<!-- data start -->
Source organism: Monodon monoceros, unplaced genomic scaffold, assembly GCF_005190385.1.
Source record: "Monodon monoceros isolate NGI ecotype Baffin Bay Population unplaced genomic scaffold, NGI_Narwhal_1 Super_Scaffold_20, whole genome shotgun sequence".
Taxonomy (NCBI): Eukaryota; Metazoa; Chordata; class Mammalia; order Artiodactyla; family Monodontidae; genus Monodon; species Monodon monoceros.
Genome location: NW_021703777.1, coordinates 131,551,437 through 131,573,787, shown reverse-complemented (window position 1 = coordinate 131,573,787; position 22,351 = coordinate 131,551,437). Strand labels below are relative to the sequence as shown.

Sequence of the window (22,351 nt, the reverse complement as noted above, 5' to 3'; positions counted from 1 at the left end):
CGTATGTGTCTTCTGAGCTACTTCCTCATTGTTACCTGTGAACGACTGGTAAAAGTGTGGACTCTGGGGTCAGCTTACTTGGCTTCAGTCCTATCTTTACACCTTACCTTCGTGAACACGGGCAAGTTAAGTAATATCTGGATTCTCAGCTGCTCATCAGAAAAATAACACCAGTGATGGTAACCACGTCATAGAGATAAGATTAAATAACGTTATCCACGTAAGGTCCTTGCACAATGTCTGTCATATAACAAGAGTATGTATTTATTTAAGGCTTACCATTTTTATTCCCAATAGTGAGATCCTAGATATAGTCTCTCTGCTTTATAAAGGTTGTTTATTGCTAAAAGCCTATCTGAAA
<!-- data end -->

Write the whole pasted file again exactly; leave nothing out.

Source organism: Monodon monoceros, unplaced genomic scaffold, assembly GCF_005190385.1.
Source record: "Monodon monoceros isolate NGI ecotype Baffin Bay Population unplaced genomic scaffold, NGI_Narwhal_1 Super_Scaffold_20, whole genome shotgun sequence".
Taxonomy (NCBI): Eukaryota; Metazoa; Chordata; class Mammalia; order Artiodactyla; family Monodontidae; genus Monodon; species Monodon monoceros.
Genome location: NW_021703777.1, coordinates 131,551,437 through 131,573,787, shown reverse-complemented (window position 1 = coordinate 131,573,787; position 22,351 = coordinate 131,551,437). Strand labels below are relative to the sequence as shown.

Sequence of the window (22,351 nt, the reverse complement as noted above, 5' to 3'; positions counted from 1 at the left end):
CGTATGTGTCTTCTGAGCTACTTCCTCATTGTTACCTGTGAACGACTGGTAAAAGTGTGGACTCTGGGGTCAGCTTACTTGGCTTCAGTCCTATCTTTACACCTTACCTTCGTGAACACGGGCAAGTTAAGTAATATCTGGATTCTCAGCTGCTCATCAGAAAAATAACACCAGTGATGGTAACCACGTCATAGAGATAAGATTAAATAACGTTATCCACGTAAGGTCCTTGCACAATGTCTGTCATATAACAAGAGTATGTATTTATTTAAGGCTTACCATTTTTATTCCCAATAGTGAGATCCTAGATATAGTCTCTCTGCTTTATAAAGGTTGTTTATTGCTAAAAGCCTATCTGAAA